Drawn to Safety: Doodles Could Secure Your Phone
Tired of wracking your brain to remember the strings of words, arrangements of letters or random numbers that you chose for your latest password? Soon, you might be able to ditch all of them and unlock your phone, apps and accounts with a doodle.
Researchers have found that doodle passwords created on touch screens using free-form gestures were easier to remember than typed-out passwords. And because unique sketches are hard to duplicate, they could keep mobile devices more secure than other types of passwords, like text entries or biometrics such as fingerprint identification.
Researchers tested software that allowed users to create passwords by drawing any type of shape on their phones' touch screens, using either one or two fingers. The doodle passwords could be letters, simple shapes, ornate squiggles — anything the user imagined — making the drawings harder for someone else to copy or guess. [Watch: Doodling Your Password Safer Than Text on Mobile?]
In previous trials, the scientists had evaluated the performance of the software that allowed mobile devices to recognize gestural passwords, and the researchers tested the doodle passwords' security and ease of use. But the new study was the first time that trials were conducted with users who created and entered doodle passwords in the context of everyday phone use.
Quick on the draw
The researchers particularly wanted to find out how sketched passwords would perform compared with text passwords when users were juggling access to multiple accounts, said study co-author Janne Lindqvist, an assistant professor with the electrical and computer engineering department in the School of Engineering at Rutgers University in New Jersey.
"If you have a lot of passwords, would you still remember them?" Lindqvist asked.
The researchers installed the software on Android smartphones belonging to 91 people, and asked the individuals to create text and gestural passwords and then log in to eight virtual accounts more than 2,000 times. [Best Smartphones of 2106 from Tom's Guide, a sister site to Live Science]
Results showed that using free-form-gesture passwords significantly expedited the login process, with participants spending 22 percent less time logging in than when they were using text passwords. Users also spent 42 percent less time creating the doodle passwords, the scientists reported.
"The study indicates that people can generate these [doodles] quickly and recall them, even if they need to remember several of them," Lindqvist said.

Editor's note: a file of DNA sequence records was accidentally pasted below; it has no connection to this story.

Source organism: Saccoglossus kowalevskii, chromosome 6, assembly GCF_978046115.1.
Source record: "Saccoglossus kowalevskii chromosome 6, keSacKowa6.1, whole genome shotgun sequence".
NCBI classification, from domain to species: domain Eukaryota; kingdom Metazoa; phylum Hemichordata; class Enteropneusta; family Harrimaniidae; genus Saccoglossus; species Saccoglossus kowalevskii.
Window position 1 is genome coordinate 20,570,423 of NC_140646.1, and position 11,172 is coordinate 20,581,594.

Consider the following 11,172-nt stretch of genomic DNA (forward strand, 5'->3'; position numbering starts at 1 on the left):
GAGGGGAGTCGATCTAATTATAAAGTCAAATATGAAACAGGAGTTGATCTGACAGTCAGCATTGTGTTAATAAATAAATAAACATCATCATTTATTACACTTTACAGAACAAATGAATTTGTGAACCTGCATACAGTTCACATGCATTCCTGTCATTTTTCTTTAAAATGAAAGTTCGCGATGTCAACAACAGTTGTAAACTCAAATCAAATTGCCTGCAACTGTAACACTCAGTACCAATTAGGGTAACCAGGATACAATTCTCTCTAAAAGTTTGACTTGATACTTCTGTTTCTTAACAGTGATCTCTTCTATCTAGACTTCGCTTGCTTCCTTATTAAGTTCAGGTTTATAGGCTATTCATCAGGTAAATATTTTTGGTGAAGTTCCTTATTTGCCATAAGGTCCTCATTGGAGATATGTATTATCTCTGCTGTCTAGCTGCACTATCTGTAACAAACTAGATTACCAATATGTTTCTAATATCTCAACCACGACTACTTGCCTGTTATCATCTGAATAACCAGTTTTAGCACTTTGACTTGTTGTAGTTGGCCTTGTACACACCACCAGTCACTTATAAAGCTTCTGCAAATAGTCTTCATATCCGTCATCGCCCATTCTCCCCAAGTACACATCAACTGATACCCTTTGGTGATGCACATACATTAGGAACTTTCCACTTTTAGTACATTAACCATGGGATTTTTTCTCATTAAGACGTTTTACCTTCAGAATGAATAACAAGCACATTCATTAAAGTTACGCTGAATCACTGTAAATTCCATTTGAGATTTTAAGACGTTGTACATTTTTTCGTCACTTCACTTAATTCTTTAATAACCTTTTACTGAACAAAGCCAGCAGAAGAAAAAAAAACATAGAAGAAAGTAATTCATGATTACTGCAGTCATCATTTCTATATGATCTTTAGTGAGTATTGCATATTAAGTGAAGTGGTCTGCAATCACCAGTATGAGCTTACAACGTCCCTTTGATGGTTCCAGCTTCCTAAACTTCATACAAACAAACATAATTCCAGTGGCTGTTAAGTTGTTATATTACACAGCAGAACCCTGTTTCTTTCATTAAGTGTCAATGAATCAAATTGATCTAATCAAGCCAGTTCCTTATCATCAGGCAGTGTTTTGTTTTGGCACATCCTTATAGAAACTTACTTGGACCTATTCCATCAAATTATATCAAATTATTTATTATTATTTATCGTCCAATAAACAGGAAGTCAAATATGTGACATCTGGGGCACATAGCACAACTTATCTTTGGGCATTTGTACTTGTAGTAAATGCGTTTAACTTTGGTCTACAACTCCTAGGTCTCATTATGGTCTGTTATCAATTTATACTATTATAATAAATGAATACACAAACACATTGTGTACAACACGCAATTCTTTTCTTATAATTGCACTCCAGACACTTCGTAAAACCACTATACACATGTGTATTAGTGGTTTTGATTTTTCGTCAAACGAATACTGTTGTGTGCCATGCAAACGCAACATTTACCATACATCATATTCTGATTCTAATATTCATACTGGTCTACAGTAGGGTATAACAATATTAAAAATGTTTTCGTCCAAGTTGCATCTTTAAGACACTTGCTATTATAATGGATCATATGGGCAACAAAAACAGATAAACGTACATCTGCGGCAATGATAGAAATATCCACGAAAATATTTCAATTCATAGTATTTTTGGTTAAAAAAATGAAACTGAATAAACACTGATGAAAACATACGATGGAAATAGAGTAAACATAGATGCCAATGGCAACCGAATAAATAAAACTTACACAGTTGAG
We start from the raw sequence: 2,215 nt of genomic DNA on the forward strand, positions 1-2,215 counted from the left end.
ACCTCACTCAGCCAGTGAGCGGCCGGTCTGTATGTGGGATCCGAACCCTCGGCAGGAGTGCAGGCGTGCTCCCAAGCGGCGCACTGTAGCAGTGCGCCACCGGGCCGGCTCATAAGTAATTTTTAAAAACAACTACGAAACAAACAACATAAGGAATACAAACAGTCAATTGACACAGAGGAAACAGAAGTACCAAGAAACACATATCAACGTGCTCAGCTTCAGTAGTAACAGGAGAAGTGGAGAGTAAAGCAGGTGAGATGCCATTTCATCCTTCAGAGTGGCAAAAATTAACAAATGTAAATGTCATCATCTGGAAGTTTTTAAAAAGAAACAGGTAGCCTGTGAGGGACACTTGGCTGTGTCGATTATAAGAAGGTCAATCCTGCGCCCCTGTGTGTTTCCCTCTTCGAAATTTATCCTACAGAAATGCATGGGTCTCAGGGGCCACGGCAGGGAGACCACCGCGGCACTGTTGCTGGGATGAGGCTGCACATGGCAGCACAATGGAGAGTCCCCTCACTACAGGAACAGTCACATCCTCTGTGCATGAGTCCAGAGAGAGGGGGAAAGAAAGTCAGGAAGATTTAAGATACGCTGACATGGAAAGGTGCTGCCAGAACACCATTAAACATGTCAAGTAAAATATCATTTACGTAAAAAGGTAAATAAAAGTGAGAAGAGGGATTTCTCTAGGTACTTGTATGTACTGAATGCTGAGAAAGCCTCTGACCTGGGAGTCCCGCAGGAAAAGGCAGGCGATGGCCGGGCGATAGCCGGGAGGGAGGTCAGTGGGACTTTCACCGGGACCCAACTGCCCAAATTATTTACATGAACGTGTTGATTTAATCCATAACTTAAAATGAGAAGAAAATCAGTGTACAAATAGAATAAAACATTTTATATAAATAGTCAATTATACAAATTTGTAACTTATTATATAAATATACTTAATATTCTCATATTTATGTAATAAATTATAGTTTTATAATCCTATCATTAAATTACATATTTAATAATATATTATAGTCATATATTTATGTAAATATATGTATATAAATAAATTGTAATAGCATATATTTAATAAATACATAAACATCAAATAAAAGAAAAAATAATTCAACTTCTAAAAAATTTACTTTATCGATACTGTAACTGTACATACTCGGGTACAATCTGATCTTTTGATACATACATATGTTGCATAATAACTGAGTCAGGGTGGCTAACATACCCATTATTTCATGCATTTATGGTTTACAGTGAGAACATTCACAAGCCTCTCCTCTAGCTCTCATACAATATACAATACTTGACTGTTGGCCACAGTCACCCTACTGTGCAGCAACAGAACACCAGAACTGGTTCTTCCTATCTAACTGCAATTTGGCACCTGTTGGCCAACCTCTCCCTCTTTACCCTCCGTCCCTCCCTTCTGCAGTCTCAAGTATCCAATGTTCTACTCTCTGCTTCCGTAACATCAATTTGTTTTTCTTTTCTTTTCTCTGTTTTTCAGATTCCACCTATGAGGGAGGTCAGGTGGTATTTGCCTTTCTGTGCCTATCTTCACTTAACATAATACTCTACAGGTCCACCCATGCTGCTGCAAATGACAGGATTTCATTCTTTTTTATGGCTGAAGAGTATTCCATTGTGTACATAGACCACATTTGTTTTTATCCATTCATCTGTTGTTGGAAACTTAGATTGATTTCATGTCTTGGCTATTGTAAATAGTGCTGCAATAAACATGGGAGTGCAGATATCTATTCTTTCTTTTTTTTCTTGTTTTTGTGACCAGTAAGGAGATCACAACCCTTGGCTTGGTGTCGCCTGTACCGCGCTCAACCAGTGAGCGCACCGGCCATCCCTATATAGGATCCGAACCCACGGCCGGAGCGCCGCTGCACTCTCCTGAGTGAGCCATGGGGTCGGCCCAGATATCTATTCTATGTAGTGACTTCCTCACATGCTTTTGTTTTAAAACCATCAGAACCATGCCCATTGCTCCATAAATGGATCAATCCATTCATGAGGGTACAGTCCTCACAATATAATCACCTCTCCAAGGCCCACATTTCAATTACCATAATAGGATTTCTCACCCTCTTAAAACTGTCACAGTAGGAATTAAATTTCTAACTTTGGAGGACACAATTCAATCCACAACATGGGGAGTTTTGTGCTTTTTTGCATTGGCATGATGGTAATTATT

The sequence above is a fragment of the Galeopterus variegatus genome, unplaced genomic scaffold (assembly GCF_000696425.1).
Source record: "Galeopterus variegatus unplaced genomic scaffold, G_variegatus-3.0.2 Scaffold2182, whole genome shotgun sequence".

Drawings could be made with one finger or with several fingers at the same time, though the vast majority of participants — 94 percent — preferred creating their passwords with gestures that required just one finger, the researchers noted.
While this particular study tested passwords made with single, continuous gestures —mirroring the conditions used in the earlier lab trials — there are no restriction for the types of drawings that smartphone users could create, Lindqvist told Live Science.
"You could write your name. You could write a letter, and then you could add a couple of different shapes. There are limitless options," he said.
The findings were published online March 10 by the Wireless Information Network Laboratory (WINLAB) and will be presented in May at the Association for Computing Machinery's Conference on Human Factors in Computing Systems (CHI 2016), in San Jose, California.
Follow Mindy Weisberger on Twitter and Google+. Follow us @livescience, Facebook & Google+. Original article on Live Science.
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Mindy Weisberger is a Live Science editor for the channels Animals and Planet Earth. She also reports on general science, covering climate change, paleontology, biology, and space. Mindy studied film at Columbia University; prior to Live Science she produced, wrote and directed media for the American Museum of Natural History in New York City. Her videos about dinosaurs, astrophysics, biodiversity and evolution appear in museums and science centers worldwide, earning awards such as the CINE Golden Eagle and the Communicator Award of Excellence. Her writing has also appeared in Scientific American, The Washington Post and How It Works Magazine.
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